Do you love macro photography but find that traditional macro lenses come up short? Or, do you just want to try close-up photography without breaking the bank? If so, Nicholas Sherlock has just what you need— a 3D-printed adapter that effectively turns a 4x microscope into a macro lens for Sony mirrorless or Canon EF-mount DSLR cameras.

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The best part is, if you have a 3D printer (or have access to one, such as one in a local library), you can make the entire setup yourself for under $35 or so. For the rig, Sherlock used this $23 microscope adapted to the 3D-printed adapter, whose 3D printer-ready files are available to download for free through Thingiverse. The print requires only 45g of black PETG filament, which costs around $1 (although printing costs may be a bit more if you aren't using your own 3D printer.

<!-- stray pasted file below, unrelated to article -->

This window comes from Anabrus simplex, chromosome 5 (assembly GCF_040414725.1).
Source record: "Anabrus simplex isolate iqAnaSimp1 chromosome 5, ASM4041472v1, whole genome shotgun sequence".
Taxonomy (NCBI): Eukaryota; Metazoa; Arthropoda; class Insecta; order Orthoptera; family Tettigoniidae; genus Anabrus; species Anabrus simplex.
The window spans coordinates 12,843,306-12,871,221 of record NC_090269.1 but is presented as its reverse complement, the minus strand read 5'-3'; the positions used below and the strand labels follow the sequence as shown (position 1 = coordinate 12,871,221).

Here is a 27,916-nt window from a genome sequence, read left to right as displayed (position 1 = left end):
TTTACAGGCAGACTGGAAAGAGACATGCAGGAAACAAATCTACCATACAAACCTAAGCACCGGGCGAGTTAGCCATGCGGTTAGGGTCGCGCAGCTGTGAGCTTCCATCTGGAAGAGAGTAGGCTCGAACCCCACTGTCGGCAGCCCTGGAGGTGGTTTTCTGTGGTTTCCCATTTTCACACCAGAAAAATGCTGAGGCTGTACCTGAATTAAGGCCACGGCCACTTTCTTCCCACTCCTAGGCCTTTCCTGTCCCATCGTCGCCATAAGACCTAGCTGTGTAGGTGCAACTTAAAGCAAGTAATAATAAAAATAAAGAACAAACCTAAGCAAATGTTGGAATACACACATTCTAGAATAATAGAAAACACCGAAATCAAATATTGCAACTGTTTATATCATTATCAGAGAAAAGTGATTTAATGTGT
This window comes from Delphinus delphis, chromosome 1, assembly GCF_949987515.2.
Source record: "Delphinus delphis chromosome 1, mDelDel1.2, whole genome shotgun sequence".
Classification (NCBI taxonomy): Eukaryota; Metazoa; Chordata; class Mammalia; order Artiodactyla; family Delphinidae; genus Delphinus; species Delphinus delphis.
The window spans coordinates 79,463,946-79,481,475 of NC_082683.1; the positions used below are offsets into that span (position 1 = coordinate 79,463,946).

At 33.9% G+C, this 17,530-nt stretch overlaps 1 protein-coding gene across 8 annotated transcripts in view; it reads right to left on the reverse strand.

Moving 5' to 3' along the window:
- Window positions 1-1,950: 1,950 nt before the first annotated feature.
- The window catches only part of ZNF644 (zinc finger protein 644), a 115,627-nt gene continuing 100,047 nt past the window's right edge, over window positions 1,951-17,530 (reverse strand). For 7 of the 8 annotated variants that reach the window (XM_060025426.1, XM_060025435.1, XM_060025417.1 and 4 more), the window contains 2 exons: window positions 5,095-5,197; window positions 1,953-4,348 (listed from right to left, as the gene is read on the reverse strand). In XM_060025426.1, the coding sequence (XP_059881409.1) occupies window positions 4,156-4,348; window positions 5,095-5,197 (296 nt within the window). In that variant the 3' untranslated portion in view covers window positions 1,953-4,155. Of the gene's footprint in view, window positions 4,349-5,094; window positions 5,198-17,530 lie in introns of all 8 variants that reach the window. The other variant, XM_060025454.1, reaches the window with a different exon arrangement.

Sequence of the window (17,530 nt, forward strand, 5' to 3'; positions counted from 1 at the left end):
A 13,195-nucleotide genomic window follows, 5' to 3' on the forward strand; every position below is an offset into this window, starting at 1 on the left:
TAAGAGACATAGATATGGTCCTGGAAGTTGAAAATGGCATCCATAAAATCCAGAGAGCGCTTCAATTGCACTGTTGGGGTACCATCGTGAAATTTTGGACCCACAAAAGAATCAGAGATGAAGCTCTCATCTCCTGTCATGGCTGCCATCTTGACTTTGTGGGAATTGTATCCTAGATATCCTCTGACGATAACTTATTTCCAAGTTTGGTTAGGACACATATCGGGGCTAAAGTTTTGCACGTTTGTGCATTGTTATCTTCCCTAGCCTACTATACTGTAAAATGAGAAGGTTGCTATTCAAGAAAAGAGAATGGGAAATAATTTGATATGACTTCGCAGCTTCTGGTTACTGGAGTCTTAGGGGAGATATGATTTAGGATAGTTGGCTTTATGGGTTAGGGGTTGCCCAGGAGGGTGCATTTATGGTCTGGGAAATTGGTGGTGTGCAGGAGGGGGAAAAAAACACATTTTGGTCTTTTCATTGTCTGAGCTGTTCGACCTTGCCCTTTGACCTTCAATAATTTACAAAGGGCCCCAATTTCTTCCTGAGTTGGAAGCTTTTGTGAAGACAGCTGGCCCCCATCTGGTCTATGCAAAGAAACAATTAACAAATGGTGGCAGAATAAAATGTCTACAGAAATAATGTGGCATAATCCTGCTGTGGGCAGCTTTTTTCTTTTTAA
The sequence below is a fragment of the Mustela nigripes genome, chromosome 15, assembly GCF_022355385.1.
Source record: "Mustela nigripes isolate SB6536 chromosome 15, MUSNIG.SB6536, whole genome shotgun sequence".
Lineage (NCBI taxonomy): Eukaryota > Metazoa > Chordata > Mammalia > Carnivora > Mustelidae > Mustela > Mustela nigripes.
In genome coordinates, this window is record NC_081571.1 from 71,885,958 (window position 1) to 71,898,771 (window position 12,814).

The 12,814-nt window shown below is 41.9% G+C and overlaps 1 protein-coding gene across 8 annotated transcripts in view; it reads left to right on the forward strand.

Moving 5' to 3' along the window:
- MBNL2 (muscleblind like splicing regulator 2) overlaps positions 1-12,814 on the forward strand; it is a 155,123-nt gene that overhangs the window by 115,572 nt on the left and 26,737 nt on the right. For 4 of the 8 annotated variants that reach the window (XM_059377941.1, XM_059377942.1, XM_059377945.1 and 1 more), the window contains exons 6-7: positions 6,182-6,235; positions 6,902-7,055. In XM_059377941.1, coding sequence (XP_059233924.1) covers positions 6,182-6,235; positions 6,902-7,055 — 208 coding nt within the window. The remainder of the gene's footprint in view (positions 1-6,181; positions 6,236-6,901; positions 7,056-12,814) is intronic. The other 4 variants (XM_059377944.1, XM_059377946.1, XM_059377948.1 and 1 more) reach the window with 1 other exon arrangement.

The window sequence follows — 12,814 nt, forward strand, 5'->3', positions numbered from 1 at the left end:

The adapted microscope is very slim and lightweight, especially compared to traditional macro camera lenses. You can easily shoot with just one hand, which can be useful when shooting close-up photography, allowing your free hand to steady a subject.

Sherlock has designed two adapters. One for APS-C cameras and another for full-frame cameras. The APS-C design includes a removable tube segment. Sherlock writes, 'For objectives which cast a big enough image circle, removing this middle tube allows you to reduce the magnification and focus at a greater distance (for the 4x objective I tested this reduced magnification from 4x to 2.75x, and increased working distance from about 28 to 31mm).'

The objective that Sherlock uses has a nominal aperture of F4, which is an effective aperture of F20 at 4x magnification. This means you will need to shoot in very bright light at high ISO or use a flash. When working on a DSLR, the effective aperture will make the optical viewfinder appear very dark, so that's something to consider.

If you'd like to try Nicholas Sherlock's project for yourself, head to his Thingverse page for additional information. A compatible microscope objective lens is available at Amazon. You can view additional images of the setup and sample shots here.

If you would like to try another one of Sherlock's projects, he also created a DIY 3D-printed 300mm extension tube that allows you to shoot 5x macro. You can learn about that project in our coverage.

Photo credit: All images courtesy of Nicholas Sherlock, used with permission